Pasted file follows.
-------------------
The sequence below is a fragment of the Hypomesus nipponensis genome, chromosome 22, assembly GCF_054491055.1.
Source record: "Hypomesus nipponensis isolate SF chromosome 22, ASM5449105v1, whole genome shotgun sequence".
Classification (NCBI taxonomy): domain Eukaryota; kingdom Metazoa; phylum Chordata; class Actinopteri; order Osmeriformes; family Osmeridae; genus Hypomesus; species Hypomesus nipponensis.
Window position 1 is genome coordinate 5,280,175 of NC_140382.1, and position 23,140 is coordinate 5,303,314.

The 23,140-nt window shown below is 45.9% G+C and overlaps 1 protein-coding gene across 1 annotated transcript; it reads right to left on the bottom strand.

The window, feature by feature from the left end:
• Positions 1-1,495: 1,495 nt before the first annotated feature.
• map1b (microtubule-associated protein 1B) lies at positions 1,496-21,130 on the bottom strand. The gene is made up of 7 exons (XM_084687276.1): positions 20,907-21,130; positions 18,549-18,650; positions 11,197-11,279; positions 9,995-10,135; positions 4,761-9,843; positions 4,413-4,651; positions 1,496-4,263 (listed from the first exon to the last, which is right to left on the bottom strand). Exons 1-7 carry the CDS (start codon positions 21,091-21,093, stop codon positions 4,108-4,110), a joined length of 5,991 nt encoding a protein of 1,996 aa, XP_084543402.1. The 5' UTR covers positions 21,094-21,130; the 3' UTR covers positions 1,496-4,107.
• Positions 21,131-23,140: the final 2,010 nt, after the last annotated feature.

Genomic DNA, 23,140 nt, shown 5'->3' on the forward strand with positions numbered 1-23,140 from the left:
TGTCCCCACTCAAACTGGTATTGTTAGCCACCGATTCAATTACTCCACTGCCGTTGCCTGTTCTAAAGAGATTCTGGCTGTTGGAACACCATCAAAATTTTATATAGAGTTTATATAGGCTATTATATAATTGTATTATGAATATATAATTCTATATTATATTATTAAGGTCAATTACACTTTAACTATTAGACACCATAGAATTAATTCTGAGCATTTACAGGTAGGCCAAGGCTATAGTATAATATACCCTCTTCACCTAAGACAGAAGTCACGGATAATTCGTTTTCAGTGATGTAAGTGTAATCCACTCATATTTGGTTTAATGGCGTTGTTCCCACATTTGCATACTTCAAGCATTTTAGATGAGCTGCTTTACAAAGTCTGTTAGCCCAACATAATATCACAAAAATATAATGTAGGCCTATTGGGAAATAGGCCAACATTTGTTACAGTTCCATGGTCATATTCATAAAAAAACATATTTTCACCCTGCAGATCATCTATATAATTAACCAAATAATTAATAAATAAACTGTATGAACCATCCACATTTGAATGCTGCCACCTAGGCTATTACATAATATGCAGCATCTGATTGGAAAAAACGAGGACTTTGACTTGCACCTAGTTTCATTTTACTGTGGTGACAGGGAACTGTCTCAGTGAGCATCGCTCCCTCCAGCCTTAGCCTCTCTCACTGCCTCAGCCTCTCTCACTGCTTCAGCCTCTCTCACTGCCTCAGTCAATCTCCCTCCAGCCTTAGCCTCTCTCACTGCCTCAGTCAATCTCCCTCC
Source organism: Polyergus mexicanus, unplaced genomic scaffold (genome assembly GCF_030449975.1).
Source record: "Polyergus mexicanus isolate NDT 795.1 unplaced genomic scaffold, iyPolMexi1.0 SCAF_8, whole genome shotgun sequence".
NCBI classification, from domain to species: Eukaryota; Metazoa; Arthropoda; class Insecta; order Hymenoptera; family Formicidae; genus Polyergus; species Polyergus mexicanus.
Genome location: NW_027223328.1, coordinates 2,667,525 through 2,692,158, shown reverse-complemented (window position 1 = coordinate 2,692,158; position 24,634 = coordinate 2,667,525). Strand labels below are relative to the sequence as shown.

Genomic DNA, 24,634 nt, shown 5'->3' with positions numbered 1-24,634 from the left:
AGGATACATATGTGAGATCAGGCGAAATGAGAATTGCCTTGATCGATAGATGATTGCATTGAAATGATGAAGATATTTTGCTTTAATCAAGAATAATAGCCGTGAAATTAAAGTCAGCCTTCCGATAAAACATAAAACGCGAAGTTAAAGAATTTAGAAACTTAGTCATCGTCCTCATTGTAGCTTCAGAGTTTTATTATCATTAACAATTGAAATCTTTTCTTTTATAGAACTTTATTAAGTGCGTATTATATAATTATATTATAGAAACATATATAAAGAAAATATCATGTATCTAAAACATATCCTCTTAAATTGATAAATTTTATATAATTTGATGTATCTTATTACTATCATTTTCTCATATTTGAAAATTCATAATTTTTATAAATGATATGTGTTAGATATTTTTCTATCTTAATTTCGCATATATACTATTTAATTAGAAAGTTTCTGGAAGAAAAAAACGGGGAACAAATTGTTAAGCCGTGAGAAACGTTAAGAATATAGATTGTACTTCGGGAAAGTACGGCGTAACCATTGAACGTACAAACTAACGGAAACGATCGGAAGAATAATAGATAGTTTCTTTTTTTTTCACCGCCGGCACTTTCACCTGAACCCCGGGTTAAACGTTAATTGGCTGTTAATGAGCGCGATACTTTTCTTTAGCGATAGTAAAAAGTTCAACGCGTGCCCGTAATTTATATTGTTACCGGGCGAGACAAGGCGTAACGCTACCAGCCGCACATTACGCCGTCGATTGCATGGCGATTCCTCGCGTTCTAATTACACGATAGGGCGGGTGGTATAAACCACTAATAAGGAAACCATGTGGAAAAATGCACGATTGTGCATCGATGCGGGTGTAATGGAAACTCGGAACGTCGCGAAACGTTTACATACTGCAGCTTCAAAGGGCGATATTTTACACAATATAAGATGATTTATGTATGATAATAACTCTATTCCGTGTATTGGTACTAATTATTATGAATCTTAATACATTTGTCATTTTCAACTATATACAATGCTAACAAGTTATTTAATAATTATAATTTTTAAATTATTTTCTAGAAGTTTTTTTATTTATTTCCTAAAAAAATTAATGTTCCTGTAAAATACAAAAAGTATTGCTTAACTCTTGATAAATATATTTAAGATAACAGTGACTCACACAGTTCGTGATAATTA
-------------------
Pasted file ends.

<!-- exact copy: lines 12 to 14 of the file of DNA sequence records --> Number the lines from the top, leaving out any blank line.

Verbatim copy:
Source organism: Polyergus mexicanus, unplaced genomic scaffold (genome assembly GCF_030449975.1).
Source record: "Polyergus mexicanus isolate NDT 795.1 unplaced genomic scaffold, iyPolMexi1.0 SCAF_8, whole genome shotgun sequence".
NCBI classification, from domain to species: Eukaryota; Metazoa; Arthropoda; class Insecta; order Hymenoptera; family Formicidae; genus Polyergus; species Polyergus mexicanus.